WebMD Medical News
Laura J. Martin, MD
May 3, 2010 -- More babies are being born with more body fat at the same
time that body mass index (BMI) -- a measurement calculated from height and
weight measurements -- has increased among pregnant women, according to
research presented at a national pediatrics conference.
There are few studies on newborn body fat composition and how this
measurement influences the risk of childhood obesity, a condition that is
prevalent in the U.S. Researchers question whether the path to obesity may
begin as early as in the womb.
A research team from Children's Mercy Hospitals and Clinics in Kansas City,
Mo., analyzed data from 1990 to 2005 and looked at more than 74,000
births. They found that the ponderal index, a measurement of newborn body fat
composition, correlated with the mother's BMI and also increased over the study
period. Babies with a higher ponderal index tend to have more body fat.
The findings were presented at the Pediatric Academic Societies annual
meeting in Vancouver, British Columbia.
Study researcher Felix Okah, MD, MS, professor of pediatrics and director of
the Neonatal-Perinatal Medicine Fellowship Program at Children's Mercy
Hospitals and Clinics, and colleagues looked at the mothers' prenatal care,
their BMI, and overall weight gain.
They found that while mothers from all racial and ethnic groups gained
weight over the 15-year study period, there were some racial and ethnic
differences between the groups:
Excess weight and obesity are risk factors for several chronic diseases,
including diabetes and heart disease. Extra pounds can also increase the risk
for pregnancy complications, including gestational diabetes.
A woman's pre-pregnancy BMI influences fetal growth and newborn body weight.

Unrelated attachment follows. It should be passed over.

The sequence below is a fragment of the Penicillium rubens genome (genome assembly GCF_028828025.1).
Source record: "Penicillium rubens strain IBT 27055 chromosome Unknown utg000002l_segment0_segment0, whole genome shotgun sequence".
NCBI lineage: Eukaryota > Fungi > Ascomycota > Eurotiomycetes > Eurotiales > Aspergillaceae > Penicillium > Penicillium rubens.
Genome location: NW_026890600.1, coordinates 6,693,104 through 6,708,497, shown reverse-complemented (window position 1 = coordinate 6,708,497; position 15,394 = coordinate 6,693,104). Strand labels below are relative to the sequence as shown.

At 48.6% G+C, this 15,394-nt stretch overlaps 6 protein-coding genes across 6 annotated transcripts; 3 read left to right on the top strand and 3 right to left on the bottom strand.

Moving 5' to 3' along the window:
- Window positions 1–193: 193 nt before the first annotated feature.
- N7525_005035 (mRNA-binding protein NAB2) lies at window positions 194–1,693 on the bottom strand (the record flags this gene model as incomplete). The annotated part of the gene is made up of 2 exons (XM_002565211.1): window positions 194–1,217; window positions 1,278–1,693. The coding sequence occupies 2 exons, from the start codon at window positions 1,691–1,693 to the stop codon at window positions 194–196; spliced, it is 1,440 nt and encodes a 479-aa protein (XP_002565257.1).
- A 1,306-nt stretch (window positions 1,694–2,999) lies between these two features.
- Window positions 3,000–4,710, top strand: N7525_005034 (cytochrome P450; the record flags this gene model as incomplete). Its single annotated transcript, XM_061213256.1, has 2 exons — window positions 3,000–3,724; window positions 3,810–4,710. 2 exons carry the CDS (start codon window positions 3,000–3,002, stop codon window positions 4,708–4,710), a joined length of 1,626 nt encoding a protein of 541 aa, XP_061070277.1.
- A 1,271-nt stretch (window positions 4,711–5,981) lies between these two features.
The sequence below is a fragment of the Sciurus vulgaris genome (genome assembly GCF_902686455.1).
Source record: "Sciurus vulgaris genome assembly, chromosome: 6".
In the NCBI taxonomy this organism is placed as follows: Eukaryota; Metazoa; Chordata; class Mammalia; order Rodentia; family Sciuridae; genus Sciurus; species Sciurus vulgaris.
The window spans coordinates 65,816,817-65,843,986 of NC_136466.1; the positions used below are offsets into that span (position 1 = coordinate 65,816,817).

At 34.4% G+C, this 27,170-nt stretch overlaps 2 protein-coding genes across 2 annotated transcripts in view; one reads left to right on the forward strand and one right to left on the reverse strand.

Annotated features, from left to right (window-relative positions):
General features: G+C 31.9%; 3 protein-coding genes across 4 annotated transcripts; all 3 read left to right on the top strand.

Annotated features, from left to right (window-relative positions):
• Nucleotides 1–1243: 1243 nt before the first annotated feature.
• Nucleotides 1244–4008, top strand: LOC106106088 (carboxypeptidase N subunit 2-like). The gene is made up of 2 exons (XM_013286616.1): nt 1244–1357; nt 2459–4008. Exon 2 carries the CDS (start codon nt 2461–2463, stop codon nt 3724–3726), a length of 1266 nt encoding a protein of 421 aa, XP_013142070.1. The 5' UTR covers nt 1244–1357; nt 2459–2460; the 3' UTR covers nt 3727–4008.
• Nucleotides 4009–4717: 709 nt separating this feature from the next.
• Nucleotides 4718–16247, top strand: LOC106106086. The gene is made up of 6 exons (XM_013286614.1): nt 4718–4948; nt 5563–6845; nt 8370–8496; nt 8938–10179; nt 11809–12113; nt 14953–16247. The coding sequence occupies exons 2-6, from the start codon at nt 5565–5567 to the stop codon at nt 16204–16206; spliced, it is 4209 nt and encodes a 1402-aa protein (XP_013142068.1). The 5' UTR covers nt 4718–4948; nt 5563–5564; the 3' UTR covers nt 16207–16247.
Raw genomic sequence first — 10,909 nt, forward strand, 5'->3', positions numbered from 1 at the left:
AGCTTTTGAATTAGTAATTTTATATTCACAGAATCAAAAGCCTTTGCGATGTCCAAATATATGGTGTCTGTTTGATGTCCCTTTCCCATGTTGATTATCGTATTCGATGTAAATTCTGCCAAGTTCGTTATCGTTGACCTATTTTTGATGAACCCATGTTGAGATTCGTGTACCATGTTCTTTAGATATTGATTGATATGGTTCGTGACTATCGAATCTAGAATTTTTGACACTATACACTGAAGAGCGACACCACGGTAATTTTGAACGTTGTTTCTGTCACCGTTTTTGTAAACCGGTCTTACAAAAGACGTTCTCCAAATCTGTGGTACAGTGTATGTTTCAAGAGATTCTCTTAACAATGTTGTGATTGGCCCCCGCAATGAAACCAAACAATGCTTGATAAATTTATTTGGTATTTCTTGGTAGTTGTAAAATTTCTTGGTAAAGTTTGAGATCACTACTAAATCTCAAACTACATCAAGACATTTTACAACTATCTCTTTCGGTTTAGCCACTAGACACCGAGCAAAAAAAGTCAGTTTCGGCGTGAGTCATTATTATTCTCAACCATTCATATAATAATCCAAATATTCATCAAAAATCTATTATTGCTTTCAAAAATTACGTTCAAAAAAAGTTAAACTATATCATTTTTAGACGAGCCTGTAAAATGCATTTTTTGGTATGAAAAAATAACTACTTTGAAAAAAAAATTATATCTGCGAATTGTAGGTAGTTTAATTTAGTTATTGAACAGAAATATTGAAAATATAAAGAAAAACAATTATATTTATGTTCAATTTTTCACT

Not surprisingly, mothers with higher BMIs are more likely to give birth to
For adults, a BMI between 25 and 29 is considered overweight; a BMI of 30 or
higher is considered obese, according to national guidelines. Currently in the
U.S., nearly two-thirds of all adults age 20 and older are either overweight or
obese. Among children who are overweight in the U.S.:
Doctors and public health authorities say that curbing childhood obesity is
key to reducing the risk of health problems later in life.
"Health care providers need to pay closer attention to the body mass index
of women before they get pregnant, and equal attention to how much weight they
gain during the pregnancy," said Okah. "Adult diseases like obesity may have
their foundation during the fetal period, so efforts to safeguard the health of
the fetus could translate to future adult health for these newborns."
SOURCES:News release, Children's Mercy Hospitals and Clinics.Pediatric Academic Societies Annual Meeting, Vancouver, May 1-4, 2010.Chu, S. Diabetes Care, April 6, 2007.CDC web site: "About BMI for Adults," "Obesity and Overweight."
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